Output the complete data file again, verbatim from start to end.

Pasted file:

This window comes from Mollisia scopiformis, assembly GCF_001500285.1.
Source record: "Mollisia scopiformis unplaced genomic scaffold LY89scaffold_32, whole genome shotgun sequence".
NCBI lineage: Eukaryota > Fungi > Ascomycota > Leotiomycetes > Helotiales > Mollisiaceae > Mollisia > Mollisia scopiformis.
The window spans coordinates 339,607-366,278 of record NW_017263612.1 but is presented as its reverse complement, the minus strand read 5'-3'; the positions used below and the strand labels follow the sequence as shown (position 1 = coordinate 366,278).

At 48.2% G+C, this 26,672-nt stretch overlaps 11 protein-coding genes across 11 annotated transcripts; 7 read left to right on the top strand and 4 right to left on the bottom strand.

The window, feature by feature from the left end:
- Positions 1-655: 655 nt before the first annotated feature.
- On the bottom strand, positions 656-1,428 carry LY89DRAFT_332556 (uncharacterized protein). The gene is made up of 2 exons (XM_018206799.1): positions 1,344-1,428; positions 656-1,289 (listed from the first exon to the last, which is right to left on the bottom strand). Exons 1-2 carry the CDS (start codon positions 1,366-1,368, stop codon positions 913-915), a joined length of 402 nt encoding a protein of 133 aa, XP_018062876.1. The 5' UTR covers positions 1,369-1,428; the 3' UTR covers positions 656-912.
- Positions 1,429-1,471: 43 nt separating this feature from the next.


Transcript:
This window comes from Mollisia scopiformis, assembly GCF_001500285.1.
Source record: "Mollisia scopiformis unplaced genomic scaffold LY89scaffold_32, whole genome shotgun sequence".
NCBI lineage: Eukaryota > Fungi > Ascomycota > Leotiomycetes > Helotiales > Mollisiaceae > Mollisia > Mollisia scopiformis.
The window spans coordinates 339,607-366,278 of record NW_017263612.1 but is presented as its reverse complement, the minus strand read 5'-3'; the positions used below and the strand labels follow the sequence as shown (position 1 = coordinate 366,278).

At 48.2% G+C, this 26,672-nt stretch overlaps 11 protein-coding genes across 11 annotated transcripts; 7 read left to right on the top strand and 4 right to left on the bottom strand.

The window, feature by feature from the left end:
- Positions 1-655: 655 nt before the first annotated feature.
- On the bottom strand, positions 656-1,428 carry LY89DRAFT_332556 (uncharacterized protein). The gene is made up of 2 exons (XM_018206799.1): positions 1,344-1,428; positions 656-1,289 (listed from the first exon to the last, which is right to left on the bottom strand). Exons 1-2 carry the CDS (start codon positions 1,366-1,368, stop codon positions 913-915), a joined length of 402 nt encoding a protein of 133 aa, XP_018062876.1. The 5' UTR covers positions 1,369-1,428; the 3' UTR covers positions 656-912.
- Positions 1,429-1,471: 43 nt separating this feature from the next.